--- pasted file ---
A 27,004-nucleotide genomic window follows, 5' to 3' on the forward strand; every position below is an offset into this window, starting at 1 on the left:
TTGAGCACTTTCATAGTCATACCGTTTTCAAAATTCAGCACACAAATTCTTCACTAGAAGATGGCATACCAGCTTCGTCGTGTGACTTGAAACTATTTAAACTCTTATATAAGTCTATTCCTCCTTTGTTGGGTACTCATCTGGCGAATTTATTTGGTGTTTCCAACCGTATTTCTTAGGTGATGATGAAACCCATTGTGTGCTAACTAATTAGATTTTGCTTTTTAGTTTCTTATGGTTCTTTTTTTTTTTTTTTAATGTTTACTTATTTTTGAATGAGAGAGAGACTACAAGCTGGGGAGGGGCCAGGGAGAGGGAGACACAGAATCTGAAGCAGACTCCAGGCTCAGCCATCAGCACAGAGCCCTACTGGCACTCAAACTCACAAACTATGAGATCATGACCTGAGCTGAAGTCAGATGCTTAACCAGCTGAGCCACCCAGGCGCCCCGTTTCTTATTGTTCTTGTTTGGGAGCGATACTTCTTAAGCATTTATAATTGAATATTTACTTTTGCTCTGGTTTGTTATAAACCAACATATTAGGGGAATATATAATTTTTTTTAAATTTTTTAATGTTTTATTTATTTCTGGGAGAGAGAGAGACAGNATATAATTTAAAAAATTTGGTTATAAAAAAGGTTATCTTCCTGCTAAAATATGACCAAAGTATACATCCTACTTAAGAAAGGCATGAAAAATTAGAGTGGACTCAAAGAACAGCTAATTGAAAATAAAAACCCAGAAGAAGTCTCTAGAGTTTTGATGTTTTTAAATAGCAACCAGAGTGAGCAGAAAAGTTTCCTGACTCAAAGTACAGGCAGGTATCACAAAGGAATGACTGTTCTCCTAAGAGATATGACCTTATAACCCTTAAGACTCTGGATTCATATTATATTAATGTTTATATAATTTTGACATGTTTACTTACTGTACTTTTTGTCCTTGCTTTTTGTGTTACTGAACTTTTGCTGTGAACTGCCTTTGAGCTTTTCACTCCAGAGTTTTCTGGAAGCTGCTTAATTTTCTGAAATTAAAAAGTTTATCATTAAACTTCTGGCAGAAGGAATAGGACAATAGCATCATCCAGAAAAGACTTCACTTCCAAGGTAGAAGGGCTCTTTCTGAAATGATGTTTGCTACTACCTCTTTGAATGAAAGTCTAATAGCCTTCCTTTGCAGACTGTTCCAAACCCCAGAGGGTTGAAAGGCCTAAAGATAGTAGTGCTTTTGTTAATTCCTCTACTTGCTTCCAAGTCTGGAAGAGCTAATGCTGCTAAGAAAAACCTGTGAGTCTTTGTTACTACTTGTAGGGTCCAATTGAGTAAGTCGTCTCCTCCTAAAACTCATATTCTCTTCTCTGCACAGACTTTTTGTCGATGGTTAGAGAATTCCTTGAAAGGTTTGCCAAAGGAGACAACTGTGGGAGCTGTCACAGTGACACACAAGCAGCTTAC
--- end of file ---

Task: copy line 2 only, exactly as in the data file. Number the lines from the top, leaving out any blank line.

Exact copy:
TTGAGCACTTTCATAGTCATACCGTTTTCAAAATTCAGCACACAAATTCTTCACTAGAAGATGGCATACCAGCTTCGTCGTGTGACTTGAAACTATTTAAACTCTTATATAAGTCTATTCCTCCTTTGTTGGGTACTCATCTGGCGAATTTATTTGGTGTTTCCAACCGTATTTCTTAGGTGATGATGAAACCCATTGTGTGCTAACTAATTAGATTTTGCTTTTTAGTTTCTTATGGTTCTTTTTTTTTTTTTTTAATGTTTACTTATTTTTGAATGAGAGAGAGACTACAAGCTGGGGAGGGGCCAGGGAGAGGGAGACACAGAATCTGAAGCAGACTCCAGGCTCAGCCATCAGCACAGAGCCCTACTGGCACTCAAACTCACAAACTATGAGATCATGACCTGAGCTGAAGTCAGATGCTTAACCAGCTGAGCCACCCAGGCGCCCCGTTTCTTATTGTTCTTGTTTGGGAGCGATACTTCTTAAGCATTTATAATTGAATATTTACTTTTGCTCTGGTTTGTTATAAACCAACATATTAGGGGAATATATAATTTTTTTTAAATTTTTTAATGTTTTATTTATTTCTGGGAGAGAGAGAGACAGNATATAATTTAAAAAATTTGGTTATAAAAAAGGTTATCTTCCTGCTAAAATATGACCAAAGTATACATCCTACTTAAGAAAGGCATGAAAAATTAGAGTGGACTCAAAGAACAGCTAATTGAAAATAAAAACCCAGAAGAAGTCTCTAGAGTTTTGATGTTTTTAAATAGCAACCAGAGTGAGCAGAAAAGTTTCCTGACTCAAAGTACAGGCAGGTATCACAAAGGAATGACTGTTCTCCTAAGAGATATGACCTTATAACCCTTAAGACTCTGGATTCATATTATATTAATGTTTATATAATTTTGACATGTTTACTTACTGTACTTTTTGTCCTTGCTTTTTGTGTTACTGAACTTTTGCTGTGAACTGCCTTTGAGCTTTTCACTCCAGAGTTTTCTGGAAGCTGCTTAATTTTCTGAAATTAAAAAGTTTATCATTAAACTTCTGGCAGAAGGAATAGGACAATAGCATCATCCAGAAAAGACTTCACTTCCAAGGTAGAAGGGCTCTTTCTGAAATGATGTTTGCTACTACCTCTTTGAATGAAAGTCTAATAGCCTTCCTTTGCAGACTGTTCCAAACCCCAGAGGGTTGAAAGGCCTAAAGATAGTAGTGCTTTTGTTAATTCCTCTACTTGCTTCCAAGTCTGGAAGAGCTAATGCTGCTAAGAAAAACCTGTGAGTCTTTGTTACTACTTGTAGGGTCCAATTGAGTAAGTCGTCTCCTCCTAAAACTCATATTCTCTTCTCTGCACAGACTTTTTGTCGATGGTTAGAGAATTCCTTGAAAGGTTTGCCAAAGGAGACAACTGTGGGAGCTGTCACAGTGACACACAAGCAGCTTAC